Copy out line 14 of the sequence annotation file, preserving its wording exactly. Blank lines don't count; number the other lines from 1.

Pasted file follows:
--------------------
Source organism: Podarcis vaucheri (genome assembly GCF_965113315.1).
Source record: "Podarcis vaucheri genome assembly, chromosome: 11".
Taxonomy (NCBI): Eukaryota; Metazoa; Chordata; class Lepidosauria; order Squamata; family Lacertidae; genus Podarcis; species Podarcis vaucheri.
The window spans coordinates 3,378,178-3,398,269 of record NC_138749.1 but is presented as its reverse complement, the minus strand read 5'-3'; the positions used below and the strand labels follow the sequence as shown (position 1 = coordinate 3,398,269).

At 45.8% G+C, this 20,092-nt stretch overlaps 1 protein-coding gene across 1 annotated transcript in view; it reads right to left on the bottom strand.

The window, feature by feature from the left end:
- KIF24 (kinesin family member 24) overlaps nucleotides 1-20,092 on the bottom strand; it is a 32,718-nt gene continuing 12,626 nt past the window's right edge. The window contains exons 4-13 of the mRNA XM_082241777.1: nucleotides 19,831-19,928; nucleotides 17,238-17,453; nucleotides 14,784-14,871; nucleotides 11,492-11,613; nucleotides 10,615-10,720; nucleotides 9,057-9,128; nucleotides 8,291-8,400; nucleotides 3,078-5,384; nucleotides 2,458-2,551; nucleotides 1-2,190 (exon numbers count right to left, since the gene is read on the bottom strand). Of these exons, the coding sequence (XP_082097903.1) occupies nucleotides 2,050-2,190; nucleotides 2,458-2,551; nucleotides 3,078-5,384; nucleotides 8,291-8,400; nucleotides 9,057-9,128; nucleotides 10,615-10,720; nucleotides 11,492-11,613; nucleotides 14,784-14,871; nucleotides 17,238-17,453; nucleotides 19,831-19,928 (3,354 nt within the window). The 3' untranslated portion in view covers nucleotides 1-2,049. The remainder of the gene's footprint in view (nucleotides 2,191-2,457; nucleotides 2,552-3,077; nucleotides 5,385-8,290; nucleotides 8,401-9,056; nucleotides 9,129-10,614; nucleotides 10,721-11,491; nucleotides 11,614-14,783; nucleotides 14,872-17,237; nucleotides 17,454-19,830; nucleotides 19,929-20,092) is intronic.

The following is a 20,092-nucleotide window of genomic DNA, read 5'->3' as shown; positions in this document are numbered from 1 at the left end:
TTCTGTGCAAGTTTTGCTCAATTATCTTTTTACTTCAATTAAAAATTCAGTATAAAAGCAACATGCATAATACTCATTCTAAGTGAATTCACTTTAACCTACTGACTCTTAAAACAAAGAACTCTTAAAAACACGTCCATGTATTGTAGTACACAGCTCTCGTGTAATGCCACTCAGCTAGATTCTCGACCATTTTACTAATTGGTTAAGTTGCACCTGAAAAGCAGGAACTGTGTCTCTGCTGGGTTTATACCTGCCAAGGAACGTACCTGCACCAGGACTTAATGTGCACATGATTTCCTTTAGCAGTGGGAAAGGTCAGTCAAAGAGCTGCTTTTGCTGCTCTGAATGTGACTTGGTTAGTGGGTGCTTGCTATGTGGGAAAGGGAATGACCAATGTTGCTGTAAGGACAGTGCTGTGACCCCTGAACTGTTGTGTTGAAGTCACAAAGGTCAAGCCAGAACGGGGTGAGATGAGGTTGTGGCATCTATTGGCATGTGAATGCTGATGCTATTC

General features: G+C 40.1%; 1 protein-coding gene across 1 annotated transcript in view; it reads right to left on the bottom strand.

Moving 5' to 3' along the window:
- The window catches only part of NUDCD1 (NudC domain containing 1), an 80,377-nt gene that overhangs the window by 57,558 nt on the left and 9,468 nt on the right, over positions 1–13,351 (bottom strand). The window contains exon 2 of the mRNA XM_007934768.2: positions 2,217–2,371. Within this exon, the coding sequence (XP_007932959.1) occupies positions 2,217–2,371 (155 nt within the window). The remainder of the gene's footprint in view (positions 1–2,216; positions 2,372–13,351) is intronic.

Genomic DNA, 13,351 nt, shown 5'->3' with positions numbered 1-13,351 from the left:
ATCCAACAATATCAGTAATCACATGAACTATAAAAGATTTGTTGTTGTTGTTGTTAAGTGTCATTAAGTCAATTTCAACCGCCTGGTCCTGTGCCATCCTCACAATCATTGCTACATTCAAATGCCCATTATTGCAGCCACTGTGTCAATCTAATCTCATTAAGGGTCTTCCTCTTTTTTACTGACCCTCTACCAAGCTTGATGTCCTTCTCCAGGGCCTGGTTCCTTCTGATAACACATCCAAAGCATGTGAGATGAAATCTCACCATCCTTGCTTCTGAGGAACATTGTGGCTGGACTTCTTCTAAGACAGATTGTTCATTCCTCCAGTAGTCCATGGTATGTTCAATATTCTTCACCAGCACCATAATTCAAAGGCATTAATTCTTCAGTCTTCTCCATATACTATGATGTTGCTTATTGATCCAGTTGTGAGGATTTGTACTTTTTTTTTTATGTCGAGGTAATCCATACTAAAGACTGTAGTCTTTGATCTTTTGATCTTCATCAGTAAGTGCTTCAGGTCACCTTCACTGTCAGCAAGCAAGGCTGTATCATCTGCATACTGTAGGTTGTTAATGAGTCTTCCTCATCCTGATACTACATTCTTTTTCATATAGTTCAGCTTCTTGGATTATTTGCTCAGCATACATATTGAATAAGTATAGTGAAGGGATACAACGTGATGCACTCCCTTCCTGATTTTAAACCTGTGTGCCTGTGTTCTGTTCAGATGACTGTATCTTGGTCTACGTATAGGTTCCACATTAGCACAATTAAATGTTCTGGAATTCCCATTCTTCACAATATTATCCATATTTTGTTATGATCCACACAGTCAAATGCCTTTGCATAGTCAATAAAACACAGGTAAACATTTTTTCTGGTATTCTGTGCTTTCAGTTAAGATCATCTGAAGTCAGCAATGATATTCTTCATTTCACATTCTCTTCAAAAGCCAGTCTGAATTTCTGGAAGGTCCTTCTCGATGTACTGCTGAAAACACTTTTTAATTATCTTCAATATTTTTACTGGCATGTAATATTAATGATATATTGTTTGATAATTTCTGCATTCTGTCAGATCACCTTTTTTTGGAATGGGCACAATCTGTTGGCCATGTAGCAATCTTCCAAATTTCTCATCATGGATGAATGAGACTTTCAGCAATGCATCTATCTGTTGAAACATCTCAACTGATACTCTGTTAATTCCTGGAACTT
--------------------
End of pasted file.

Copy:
ATCCAACAATATCAGTAATCACATGAACTATAAAAGATTTGTTGTTGTTGTTGTTAAGTGTCATTAAGTCAATTTCAACCGCCTGGTCCTGTGCCATCCTCACAATCATTGCTACATTCAAATGCCCATTATTGCAGCCACTGTGTCAATCTAATCTCATTAAGGGTCTTCCTCTTTTTTACTGACCCTCTACCAAGCTTGATGTCCTTCTCCAGGGCCTGGTTCCTTCTGATAACACATCCAAAGCATGTGAGATGAAATCTCACCATCCTTGCTTCTGAGGAACATTGTGGCTGGACTTCTTCTAAGACAGATTGTTCATTCCTCCAGTAGTCCATGGTATGTTCAATATTCTTCACCAGCACCATAATTCAAAGGCATTAATTCTTCAGTCTTCTCCATATACTATGATGTTGCTTATTGATCCAGTTGTGAGGATTTGTACTTTTTTTTTTATGTCGAGGTAATCCATACTAAAGACTGTAGTCTTTGATCTTTTGATCTTCATCAGTAAGTGCTTCAGGTCACCTTCACTGTCAGCAAGCAAGGCTGTATCATCTGCATACTGTAGGTTGTTAATGAGTCTTCCTCATCCTGATACTACATTCTTTTTCATATAGTTCAGCTTCTTGGATTATTTGCTCAGCATACATATTGAATAAGTATAGTGAAGGGATACAACGTGATGCACTCCCTTCCTGATTTTAAACCTGTGTGCCTGTGTTCTGTTCAGATGACTGTATCTTGGTCTACGTATAGGTTCCACATTAGCACAATTAAATGTTCTGGAATTCCCATTCTTCACAATATTATCCATATTTTGTTATGATCCACACAGTCAAATGCCTTTGCATAGTCAATAAAACACAGGTAAACATTTTTTCTGGTATTCTGTGCTTTCAGTTAAGATCATCTGAAGTCAGCAATGATATTCTTCATTTCACATTCTCTTCAAAAGCCAGTCTGAATTTCTGGAAGGTCCTTCTCGATGTACTGCTGAAAACACTTTTTAATTATCTTCAATATTTTTACTGGCATGTAATATTAATGATATATTGTTTGATAATTTCTGCATTCTGTCAGATCACCTTTTTTTGGAATGGGCACAATCTGTTGGCCATGTAGCAATCTTCCAAATTTCTCATCATGGATGAATGAGACTTTCAGCAATGCATCTATCTGTTGAAACATCTCAACTGATACTCTGTTAATTCCTGGAACTT